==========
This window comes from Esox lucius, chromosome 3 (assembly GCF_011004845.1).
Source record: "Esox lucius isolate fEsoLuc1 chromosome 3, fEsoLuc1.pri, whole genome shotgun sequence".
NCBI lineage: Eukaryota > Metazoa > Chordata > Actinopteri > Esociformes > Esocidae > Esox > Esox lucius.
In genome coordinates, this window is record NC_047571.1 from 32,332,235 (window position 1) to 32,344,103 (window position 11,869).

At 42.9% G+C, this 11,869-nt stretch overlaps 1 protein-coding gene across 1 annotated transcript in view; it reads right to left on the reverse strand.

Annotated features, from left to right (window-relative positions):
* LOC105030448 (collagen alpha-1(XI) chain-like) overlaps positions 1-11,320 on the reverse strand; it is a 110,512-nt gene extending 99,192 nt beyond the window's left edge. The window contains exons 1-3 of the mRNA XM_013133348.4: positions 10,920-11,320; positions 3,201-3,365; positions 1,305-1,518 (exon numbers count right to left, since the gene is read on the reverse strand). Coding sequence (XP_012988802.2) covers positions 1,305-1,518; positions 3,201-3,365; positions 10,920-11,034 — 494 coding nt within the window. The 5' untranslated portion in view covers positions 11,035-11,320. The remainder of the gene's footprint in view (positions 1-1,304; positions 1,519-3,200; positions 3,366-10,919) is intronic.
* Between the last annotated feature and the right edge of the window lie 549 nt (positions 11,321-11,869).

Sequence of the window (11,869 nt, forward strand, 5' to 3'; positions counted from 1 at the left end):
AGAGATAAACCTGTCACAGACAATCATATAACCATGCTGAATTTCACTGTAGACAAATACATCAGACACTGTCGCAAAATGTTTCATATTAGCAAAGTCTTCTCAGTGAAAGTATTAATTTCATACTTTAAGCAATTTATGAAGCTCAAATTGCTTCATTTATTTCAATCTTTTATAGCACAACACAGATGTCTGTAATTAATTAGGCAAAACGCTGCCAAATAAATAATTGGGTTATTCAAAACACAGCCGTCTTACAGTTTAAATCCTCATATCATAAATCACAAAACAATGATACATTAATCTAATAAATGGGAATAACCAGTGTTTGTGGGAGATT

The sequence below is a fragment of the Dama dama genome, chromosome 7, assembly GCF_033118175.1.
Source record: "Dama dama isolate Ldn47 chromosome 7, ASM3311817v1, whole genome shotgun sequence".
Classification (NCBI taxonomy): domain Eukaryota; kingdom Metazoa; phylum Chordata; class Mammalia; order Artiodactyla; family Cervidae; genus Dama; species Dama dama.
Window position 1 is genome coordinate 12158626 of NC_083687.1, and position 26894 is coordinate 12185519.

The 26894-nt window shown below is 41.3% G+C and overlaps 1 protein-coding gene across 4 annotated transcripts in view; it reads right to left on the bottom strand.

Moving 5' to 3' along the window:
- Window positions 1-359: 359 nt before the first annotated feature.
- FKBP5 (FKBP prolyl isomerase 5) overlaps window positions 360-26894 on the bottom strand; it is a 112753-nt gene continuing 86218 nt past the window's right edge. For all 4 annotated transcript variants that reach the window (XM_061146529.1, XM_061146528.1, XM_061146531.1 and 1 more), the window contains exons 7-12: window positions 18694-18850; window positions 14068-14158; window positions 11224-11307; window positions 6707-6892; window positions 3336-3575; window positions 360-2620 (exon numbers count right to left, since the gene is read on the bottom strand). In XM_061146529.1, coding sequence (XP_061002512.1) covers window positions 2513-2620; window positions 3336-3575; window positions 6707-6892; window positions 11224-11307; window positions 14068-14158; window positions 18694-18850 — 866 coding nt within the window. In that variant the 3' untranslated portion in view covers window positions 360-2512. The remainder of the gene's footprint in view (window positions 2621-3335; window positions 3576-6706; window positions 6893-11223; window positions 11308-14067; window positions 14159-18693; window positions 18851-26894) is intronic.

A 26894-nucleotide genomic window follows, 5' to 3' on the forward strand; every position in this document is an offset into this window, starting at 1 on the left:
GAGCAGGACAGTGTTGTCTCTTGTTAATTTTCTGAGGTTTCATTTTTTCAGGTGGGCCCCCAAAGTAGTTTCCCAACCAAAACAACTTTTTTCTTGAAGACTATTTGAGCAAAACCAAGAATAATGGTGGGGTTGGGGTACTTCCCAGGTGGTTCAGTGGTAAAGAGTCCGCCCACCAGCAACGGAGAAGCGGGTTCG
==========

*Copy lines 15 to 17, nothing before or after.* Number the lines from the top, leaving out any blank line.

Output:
The 26894-nt window shown below is 41.3% G+C and overlaps 1 protein-coding gene across 4 annotated transcripts in view; it reads right to left on the bottom strand.

Moving 5' to 3' along the window:
- Window positions 1-359: 359 nt before the first annotated feature.